In response to the Trevyan Rowe investigation Rochester families are outraged by the lack of support they feel the Rochester City School District has for children with special needs. Spectrum News reporter Breon Martin shares what some parents expect from the district, moving forward.

ROCHESTER N.Y. — Outside of the Rochester City School District Central Office, concerned parents and advocates gathered for a rally for their kids.

“These kids need more help than any other kids,” said parent Daisy Hospedales. She was one of many parents with complaints that the district is lacking support for special needs students.

Hospedales says her son was once taken to Rochester General Hospital after his school called 911, which she says was “because of his behavior, and instead of putting him in pediatric the ended up sending him to a mental room. We need more teachers, more support; we need them to help these kids.”

While standing next to her young daughter, both were prepared to stand with the other parents and students.

Hospedales says the district needs more counselors, special education teachers and policies that protect the students — all of the tools Retha Lee, a former special education student, says the district failed to give her.

“They didn’t teach me anything,“ said Lee.

She says her experience in special education classes from the 3rd to 10th grade in the district were demeaning.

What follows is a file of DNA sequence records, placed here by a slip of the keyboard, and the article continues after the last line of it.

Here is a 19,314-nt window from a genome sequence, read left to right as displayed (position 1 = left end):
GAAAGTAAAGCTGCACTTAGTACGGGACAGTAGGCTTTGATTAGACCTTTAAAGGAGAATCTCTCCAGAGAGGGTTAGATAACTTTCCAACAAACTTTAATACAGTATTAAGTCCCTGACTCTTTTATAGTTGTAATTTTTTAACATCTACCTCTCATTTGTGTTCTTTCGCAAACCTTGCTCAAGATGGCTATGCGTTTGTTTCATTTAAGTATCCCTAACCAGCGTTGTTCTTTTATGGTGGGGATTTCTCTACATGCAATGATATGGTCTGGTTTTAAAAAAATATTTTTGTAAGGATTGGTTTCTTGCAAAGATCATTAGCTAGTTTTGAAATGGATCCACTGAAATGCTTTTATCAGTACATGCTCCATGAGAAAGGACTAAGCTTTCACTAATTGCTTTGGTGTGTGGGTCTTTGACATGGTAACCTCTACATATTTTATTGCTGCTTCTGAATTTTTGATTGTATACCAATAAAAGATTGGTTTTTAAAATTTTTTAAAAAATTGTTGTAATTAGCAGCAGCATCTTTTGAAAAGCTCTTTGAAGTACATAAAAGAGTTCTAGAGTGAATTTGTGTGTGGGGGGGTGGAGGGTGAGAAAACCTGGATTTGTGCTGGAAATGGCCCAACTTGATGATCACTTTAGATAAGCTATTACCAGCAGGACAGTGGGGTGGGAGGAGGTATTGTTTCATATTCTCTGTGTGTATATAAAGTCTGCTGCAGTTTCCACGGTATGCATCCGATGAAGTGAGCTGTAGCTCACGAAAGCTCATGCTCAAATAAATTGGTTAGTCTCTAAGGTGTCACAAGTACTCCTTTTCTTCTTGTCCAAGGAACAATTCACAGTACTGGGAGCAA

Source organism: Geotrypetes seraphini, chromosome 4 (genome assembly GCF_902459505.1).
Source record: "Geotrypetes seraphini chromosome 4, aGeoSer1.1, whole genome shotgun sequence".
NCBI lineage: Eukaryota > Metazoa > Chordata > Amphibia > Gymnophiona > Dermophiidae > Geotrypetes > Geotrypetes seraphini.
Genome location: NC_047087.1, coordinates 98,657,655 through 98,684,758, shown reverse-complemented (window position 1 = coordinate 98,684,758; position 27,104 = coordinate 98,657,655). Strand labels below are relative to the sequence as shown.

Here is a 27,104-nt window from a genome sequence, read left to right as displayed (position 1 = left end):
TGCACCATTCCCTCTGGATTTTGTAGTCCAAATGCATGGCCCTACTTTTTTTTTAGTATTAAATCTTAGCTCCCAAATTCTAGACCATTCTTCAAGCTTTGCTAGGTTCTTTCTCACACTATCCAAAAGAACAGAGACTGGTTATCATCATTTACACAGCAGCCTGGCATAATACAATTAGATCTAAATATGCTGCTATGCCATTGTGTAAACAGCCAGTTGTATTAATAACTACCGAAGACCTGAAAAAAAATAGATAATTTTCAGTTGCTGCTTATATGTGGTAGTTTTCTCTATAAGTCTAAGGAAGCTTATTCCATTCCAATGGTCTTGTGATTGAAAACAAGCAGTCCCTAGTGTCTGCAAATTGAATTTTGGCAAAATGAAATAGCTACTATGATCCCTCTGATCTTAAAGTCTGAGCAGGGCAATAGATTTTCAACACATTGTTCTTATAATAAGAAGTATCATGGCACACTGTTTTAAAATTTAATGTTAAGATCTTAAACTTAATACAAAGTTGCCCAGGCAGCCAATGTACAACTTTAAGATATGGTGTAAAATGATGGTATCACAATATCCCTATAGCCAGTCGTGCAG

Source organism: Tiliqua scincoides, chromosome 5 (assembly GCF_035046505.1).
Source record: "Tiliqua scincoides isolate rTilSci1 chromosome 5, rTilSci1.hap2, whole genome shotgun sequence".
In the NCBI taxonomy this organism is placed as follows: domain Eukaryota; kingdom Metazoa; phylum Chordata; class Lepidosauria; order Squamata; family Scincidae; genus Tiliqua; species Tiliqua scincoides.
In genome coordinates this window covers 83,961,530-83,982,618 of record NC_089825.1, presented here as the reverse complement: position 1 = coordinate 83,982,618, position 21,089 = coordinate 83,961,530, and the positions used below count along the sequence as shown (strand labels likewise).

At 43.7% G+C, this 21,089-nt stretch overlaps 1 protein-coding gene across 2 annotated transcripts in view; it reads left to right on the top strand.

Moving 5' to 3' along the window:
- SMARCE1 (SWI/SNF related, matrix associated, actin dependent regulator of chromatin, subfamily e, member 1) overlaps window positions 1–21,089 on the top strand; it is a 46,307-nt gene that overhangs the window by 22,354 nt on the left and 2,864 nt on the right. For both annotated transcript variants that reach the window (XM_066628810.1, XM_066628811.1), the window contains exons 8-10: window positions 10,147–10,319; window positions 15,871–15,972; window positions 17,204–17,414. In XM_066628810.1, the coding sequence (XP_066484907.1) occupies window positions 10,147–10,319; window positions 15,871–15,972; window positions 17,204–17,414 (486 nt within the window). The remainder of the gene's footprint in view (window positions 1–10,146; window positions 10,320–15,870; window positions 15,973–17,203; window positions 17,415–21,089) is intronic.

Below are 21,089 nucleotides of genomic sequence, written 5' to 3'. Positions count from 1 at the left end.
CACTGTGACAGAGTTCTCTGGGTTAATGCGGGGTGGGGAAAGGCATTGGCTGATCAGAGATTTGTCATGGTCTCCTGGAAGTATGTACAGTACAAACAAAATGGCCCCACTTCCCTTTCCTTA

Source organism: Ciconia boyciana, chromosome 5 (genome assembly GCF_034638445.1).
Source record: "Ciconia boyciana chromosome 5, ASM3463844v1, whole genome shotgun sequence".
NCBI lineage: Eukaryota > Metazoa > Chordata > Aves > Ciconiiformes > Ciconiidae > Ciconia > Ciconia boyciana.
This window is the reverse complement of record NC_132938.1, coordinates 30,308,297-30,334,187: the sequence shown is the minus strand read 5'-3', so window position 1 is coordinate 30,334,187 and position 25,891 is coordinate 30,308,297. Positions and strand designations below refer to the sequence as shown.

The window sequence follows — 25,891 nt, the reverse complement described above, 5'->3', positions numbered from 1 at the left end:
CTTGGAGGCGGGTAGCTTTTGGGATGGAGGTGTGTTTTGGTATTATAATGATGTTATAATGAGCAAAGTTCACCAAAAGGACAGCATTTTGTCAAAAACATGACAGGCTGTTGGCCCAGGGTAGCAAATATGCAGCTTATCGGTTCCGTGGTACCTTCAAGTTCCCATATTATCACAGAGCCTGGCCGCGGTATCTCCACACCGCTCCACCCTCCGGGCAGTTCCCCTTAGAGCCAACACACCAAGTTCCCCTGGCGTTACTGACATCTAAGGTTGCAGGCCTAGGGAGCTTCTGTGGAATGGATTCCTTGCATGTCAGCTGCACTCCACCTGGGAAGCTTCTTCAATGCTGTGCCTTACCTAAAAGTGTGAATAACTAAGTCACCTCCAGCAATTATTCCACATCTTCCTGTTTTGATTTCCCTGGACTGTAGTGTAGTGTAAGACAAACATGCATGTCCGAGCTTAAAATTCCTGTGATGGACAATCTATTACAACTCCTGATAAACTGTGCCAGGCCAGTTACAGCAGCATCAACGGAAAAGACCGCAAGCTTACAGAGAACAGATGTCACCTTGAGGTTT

“My teacher assistants did my work for me. As long as my work got in, they didn’t care if I learned anything and didn’t care if I showed up,” voiced Lee. “I had no one and eventually I dropped out of school.”

It has been nearly two months since the board of education impaneled a special advisory committee to look at the deficiency and challenges in special education. Board of Education President Van White says the committee includes members across the community to help bring fourth solutions.

“We think that the answers, which will come from parents and practitioners in our system, will probably be the best answers for our district,” said White.

Kisha Morgan, interim executive director of Specialized Services, says a lot of work needs to be done to improve the special education program, and the district is actively working to do so.

“I know we have students who have emotional needs and behavioral concerns and they need support, so we are looking to do that," Morgan said.

Moving forward, the district says they are actively working towards understanding the needs of each student and are prepared to offer the much needed support the district can provide.